Beware of Bugs! Hot Issues in Urinary Tract Infections and Inflammation

By: Gianluca Giannarinia , Tobias Klatteb, James W. Cattoc and Alberto Brigantid

EU Focus, Volume 2 Issue 4, October 2016, Pages 339-340

Published online: 01 October 2016

Abstract Full Text Full Text PDF (151 KB)

Urinary tract infections (UTIs) have often been considered the Cinderella of the urologic discipline, with little attention paid by both academic researchers and practicing physicians. This view has dramatically changed in recent years, and the most likely reasons for a scientific and clinical reappraisal of this area have been highlighted in the articles we have assembled for this issue of European Urology Focus, which is entirely devoted to infections and inflammation in urology.

The reasons to dedicate an issue to these topics arise from their increasing importance and impact on our clinical practice.

First, there is an alarming continued increase in bacterial resistance to antimicrobial agents worldwide, as described by Ashiru-Oredope et al [1], largely because of misuse of agents, with a worsening virulence profile for causative pathogens, especially in health care–associated UTIs. So how can we improve our practice in order to decrease the overuse of unnecessary antimicrobial prophylaxis and treatment in urology? There are certainly a number of different interventions that can be adopted for this aim. For example, Cai et al [2] have shown that implementing use of a standardised protocol for antimicrobial prophylaxis for urologic interventions was able to significantly decrease antimicrobial use and resistance without increasing postoperative infection rates. Moreover, use of such a standardised protocol was associated with significant cost savings. Harmonising patient care by using standardised approaches and interventions could also limit the incidence of UTIs and thus indirectly reduce the need for an antimicrobial therapy and the possible onset of antimicrobial resistance. For example, it has recently been shown that a multiphase programme based on standardised recommendations and proper interventions significantly decreased the rate of catheter-associated UTIs in acute care [3]. Taken together, all these data support the need to implement standardised protocols to optimise the use of antimicrobial agents and thus to decrease the onset of antimicrobial resistance over time.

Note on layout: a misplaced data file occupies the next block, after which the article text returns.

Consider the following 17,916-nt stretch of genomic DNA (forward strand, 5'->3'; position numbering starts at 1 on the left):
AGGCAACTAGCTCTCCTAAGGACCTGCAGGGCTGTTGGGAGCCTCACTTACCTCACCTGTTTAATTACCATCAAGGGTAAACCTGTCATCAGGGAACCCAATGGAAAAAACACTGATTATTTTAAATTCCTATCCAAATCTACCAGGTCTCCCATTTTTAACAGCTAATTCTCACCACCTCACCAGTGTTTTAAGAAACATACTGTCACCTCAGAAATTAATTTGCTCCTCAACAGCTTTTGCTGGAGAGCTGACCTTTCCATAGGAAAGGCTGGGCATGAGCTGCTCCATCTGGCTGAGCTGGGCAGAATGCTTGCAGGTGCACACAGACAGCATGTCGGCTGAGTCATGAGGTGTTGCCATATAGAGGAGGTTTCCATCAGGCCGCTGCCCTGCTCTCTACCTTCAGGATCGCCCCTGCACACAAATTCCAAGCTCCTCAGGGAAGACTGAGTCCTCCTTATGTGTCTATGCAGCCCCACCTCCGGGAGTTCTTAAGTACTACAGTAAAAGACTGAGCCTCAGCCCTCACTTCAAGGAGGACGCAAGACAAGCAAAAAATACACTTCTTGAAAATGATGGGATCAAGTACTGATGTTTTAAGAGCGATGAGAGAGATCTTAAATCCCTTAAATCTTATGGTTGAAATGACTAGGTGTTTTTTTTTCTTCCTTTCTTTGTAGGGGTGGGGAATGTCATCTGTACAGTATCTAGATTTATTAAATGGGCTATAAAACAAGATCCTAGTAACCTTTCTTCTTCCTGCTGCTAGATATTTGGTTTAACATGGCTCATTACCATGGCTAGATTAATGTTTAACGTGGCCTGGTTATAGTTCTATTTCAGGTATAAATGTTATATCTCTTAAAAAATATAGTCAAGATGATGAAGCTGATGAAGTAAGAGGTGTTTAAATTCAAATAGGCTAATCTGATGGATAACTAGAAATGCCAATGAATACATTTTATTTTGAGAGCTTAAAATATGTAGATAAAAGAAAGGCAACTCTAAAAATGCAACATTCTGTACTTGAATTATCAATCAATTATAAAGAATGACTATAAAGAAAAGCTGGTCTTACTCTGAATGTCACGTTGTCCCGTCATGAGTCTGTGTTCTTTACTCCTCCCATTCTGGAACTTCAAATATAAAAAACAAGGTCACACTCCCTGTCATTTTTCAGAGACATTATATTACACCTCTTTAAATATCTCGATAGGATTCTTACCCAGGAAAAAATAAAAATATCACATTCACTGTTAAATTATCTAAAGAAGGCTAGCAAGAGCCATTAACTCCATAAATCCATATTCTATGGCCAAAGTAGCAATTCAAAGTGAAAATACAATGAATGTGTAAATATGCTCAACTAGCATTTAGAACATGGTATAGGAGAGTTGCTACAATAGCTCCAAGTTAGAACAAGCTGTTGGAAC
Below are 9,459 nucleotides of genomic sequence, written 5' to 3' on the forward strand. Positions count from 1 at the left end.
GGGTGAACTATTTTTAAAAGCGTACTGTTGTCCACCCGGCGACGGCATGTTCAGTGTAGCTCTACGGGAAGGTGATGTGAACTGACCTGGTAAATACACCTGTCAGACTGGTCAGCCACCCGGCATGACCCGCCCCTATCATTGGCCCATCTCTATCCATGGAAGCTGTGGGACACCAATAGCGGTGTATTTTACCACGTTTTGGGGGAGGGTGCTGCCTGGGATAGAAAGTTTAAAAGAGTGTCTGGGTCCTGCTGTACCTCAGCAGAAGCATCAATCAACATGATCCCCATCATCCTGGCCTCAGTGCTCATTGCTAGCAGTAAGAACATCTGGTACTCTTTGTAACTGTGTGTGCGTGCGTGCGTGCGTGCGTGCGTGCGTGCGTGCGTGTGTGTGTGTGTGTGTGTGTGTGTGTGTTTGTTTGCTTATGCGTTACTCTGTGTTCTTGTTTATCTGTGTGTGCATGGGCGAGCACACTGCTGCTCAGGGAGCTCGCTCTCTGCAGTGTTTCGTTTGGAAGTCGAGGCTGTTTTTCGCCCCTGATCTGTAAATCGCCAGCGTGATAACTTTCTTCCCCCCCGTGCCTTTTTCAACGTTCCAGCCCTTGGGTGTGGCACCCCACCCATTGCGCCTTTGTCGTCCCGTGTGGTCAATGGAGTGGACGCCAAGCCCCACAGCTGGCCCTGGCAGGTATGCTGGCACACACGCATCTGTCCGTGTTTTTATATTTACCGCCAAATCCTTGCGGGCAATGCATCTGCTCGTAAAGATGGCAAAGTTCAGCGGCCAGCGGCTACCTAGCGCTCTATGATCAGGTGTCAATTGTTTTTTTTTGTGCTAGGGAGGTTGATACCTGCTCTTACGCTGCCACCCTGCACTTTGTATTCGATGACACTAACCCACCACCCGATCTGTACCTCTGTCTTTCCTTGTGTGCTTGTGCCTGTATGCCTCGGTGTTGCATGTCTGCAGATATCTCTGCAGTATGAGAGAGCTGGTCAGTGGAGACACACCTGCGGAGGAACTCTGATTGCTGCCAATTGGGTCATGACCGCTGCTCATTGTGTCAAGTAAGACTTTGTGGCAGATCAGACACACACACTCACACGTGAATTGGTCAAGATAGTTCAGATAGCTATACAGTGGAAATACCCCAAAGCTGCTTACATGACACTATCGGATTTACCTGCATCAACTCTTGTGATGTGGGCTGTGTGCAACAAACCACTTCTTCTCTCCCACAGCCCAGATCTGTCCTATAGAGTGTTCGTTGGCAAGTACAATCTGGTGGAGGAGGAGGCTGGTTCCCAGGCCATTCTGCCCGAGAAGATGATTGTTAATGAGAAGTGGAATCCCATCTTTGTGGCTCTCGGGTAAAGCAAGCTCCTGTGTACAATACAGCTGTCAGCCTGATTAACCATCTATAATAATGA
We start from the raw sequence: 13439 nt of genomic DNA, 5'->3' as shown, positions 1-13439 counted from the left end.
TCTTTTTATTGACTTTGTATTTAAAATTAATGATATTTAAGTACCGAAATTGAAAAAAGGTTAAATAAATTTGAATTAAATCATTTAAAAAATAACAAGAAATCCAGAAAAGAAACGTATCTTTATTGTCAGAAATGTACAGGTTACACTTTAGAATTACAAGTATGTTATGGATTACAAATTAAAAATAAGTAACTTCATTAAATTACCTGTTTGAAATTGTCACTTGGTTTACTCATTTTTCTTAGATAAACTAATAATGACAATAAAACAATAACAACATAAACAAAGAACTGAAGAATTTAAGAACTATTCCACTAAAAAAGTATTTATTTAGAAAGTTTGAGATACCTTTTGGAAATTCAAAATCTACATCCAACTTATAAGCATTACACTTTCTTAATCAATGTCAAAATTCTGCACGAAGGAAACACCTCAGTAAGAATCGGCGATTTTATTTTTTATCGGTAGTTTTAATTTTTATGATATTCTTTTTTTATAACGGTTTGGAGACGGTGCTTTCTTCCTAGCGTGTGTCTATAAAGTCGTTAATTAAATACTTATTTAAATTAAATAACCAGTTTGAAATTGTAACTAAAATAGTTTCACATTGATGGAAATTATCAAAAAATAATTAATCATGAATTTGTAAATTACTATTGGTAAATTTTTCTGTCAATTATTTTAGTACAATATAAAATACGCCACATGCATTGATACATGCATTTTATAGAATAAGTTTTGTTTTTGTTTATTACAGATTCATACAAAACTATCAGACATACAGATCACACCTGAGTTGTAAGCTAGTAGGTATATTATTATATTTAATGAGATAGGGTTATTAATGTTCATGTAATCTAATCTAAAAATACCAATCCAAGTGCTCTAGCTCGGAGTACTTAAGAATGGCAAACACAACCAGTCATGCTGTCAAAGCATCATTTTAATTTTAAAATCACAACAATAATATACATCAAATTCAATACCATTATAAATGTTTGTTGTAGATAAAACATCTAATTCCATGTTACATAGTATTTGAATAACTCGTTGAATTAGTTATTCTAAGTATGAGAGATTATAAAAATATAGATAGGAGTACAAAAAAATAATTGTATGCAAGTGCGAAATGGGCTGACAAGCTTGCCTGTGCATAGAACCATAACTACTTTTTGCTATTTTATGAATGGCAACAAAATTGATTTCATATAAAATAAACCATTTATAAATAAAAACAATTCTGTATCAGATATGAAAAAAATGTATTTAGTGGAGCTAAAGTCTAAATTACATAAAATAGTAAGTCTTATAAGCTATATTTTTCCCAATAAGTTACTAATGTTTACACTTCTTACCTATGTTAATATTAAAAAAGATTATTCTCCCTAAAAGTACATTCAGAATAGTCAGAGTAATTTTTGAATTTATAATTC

Second, owing to the increasing complexity and comorbidity burden of contemporary patients, urologists are more and more often faced with a diagnosis of UTIs in frail individuals, and their treatment becomes a true challenge. Tandogdu et al [4] provide an overview of UTIs in immunocompromised patients, as exemplified by conditions such as diabetes mellitus, chronic kidney disease, and solid organ transplantation, that are commonly encountered in urologic practice. Although morbidity and mortality are high in this setting, accurate identification of risk factors, the utility of targeted preventative measures, and the optimal duration of treatment remain largely unexplored.